In an interesting article today on Tech Crunch, Alexis Tsotsis describes the Fourth Internet as “Get Mine.” What she means is that the other three Internets, “Getting Information Online,” “Getting the Information Organized,” and, “Getting Everyone Connected,” were distinctly different from where we are today. That makes sense so far. By “Get Mine,” she means that the new way people access the Internet is far more mobile, more social, and, she regrets, has more power concentrated in fewer hands (and therefore far more capricious than ever before).
She cites as her example enormously popular sites like Buzzfeed that allow their users to socially share and by doing so, identify with Buzzfeed’s very intentionally written content. I’m not sure I agree with her profoundly negative assessment:
The fourth Internet is scary like Darwinism, brutal enough to remind me of high school. It’s a game of identity where you either make people feel like members of some exclusive club, likeThe Information does with a pricy subscription model or all niche tech sites do with their relatively high CPM, or you straight up play up to reader narcissism like Buzzfeed does, slicing and dicing user identity until you end up with “21 Problems Only People With Baby Faces Will Understand.”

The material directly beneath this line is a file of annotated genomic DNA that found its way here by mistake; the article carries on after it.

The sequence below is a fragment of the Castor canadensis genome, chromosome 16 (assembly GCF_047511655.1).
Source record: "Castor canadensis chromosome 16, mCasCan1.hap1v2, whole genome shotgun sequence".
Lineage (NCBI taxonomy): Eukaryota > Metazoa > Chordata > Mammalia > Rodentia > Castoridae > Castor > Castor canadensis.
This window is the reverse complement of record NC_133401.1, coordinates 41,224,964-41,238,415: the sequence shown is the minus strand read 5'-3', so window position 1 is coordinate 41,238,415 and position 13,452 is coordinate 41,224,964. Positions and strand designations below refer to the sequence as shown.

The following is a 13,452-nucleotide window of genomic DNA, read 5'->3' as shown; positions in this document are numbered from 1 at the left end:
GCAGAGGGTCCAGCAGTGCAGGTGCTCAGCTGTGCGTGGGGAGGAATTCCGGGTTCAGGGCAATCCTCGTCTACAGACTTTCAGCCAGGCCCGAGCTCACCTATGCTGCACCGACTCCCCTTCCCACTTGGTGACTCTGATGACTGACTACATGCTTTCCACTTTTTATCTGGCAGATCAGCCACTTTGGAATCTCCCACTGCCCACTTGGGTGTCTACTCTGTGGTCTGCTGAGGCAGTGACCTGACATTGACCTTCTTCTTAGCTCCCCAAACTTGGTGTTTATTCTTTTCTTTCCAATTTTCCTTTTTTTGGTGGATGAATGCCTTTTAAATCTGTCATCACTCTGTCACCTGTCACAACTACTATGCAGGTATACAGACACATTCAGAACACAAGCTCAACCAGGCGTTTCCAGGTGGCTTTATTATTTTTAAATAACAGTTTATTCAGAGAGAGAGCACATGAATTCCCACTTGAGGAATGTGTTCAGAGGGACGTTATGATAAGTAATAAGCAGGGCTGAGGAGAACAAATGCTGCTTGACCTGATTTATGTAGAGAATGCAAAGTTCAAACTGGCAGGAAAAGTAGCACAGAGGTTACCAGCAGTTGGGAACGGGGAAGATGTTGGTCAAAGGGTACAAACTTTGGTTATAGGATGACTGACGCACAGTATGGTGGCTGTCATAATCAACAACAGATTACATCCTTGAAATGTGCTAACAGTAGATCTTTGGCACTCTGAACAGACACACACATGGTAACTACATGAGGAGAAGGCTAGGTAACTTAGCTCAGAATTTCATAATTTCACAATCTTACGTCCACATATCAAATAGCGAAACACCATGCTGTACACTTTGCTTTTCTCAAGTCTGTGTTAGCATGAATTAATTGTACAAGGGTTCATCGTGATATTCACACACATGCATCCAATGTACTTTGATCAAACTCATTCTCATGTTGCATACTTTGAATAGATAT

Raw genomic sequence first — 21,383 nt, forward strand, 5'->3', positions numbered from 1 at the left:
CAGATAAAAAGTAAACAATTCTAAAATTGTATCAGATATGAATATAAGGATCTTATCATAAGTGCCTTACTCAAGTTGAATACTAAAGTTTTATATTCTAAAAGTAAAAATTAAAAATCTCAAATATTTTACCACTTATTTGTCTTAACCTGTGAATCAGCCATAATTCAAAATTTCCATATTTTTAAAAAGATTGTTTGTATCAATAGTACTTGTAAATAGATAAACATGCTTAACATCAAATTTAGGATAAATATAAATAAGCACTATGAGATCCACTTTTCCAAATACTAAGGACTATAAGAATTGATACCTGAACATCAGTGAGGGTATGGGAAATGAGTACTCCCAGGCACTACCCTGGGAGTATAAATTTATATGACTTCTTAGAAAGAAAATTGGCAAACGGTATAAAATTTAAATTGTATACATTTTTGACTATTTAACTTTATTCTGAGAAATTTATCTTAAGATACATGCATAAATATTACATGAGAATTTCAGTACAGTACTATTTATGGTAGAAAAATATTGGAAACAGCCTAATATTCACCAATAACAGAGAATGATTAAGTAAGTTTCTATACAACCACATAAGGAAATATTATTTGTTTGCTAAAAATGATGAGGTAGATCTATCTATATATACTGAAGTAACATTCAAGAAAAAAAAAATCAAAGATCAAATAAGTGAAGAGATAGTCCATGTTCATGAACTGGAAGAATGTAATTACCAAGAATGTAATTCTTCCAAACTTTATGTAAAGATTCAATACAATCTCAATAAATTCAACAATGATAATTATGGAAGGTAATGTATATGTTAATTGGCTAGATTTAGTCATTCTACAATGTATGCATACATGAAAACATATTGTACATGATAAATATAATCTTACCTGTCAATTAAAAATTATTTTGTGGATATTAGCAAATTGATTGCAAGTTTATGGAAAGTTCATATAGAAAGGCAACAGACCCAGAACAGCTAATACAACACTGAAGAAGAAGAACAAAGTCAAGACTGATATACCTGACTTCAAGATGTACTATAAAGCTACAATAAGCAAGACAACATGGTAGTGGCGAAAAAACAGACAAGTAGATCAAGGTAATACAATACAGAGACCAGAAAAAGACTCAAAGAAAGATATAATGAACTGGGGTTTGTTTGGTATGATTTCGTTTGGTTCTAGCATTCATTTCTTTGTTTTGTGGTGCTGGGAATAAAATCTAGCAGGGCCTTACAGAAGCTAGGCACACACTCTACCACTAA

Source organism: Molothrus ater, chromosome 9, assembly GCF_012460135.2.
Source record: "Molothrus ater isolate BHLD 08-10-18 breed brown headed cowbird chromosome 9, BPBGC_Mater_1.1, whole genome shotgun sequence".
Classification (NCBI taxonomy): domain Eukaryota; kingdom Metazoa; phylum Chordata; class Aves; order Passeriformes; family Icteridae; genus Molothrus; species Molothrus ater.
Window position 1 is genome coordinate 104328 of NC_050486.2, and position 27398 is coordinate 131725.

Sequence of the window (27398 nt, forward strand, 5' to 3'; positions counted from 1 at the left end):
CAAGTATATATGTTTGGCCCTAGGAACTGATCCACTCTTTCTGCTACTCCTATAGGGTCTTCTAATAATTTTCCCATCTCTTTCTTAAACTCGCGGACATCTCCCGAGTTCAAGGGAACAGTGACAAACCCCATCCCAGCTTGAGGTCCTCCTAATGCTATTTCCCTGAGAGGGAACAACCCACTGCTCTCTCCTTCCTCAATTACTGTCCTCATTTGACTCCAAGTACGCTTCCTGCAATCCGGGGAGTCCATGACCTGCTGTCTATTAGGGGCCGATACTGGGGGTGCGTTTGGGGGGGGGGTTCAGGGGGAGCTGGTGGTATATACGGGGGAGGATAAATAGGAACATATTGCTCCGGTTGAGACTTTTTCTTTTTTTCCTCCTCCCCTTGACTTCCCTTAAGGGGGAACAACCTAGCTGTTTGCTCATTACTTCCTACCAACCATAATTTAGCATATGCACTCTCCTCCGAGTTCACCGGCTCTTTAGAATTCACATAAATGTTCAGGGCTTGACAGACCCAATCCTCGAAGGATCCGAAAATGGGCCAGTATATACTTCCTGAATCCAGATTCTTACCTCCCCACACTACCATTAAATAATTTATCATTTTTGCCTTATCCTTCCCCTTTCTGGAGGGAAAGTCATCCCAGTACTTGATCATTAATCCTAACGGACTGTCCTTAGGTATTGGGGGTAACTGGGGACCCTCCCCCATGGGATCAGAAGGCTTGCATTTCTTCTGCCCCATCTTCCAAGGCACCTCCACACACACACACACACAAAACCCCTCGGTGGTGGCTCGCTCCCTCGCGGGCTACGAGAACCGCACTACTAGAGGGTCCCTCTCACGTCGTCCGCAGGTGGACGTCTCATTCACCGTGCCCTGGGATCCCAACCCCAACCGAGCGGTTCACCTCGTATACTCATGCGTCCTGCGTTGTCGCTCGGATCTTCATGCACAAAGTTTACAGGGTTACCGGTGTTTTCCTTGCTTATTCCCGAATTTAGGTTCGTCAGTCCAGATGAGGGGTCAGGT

That Tsotsis compares the Fourth Internet to high school is interesting. High school was brutal but mostly because it was an awkward stage where immaturity met fledgling power in the crucible of teenage angst. We all had to go through it to get where we are today because home school would have left us socially awkward and perfect correctness would have left us unready for the harsh world we actually live in as adults.
High school revisited?
I’m not convinced that the Buzzfeed business model is high school revisited. The Internet is certainly a place where a remarkable amount of norming is happening right now, some of it painful, which bears some resemblance to our secondary education. But I think the parallels stop there. What Buzzfeed has done is to give the masses a way to identify and filter information that would otherwise be overwhelming and, more importantly, would be completely in the hands of the gatekeepers of yesteryear. The masses are a viral bunch and Buzzfeed gets that, but there’s more…virality isn’t necessary about numbers. It is also about stickiness for those who are reached. This is a great explanation of what this means:
Viral today is BuzzFeed’s current post, “17 Bizarre Foods Every Russian Grew Up With (Besides borscht)”, which editor-in-chief Ben Smith says “will totally hit everybody it could possibly reach through Facebook” — anyone who grew up in Russia, knows someone who did, or is simply curious. “Chris Geidner did a story about advances in the treatment of transgender people under law. Maybe 10,000 [people] cared about that — but it was a big scoop that maybe all 10,000 heard about. To me, that’s a huge success. It’s not just numbers, it’s being part of the conversation.
This is where things will go in the Fourth Internet. Is it brutal or darwinian like high school? No. Is it a transformative stage for both the Web and its netizens? Yes. What the Internet has shown us repeatedly is that the Internet is in constant evolution, with each disruptive model replacing the previous one. Is that threatening to the old guard (who might have only appeared a decade ago)? Certainly. It’s funny and exhilarating how yesterday’s disruptor is today’s disrupted.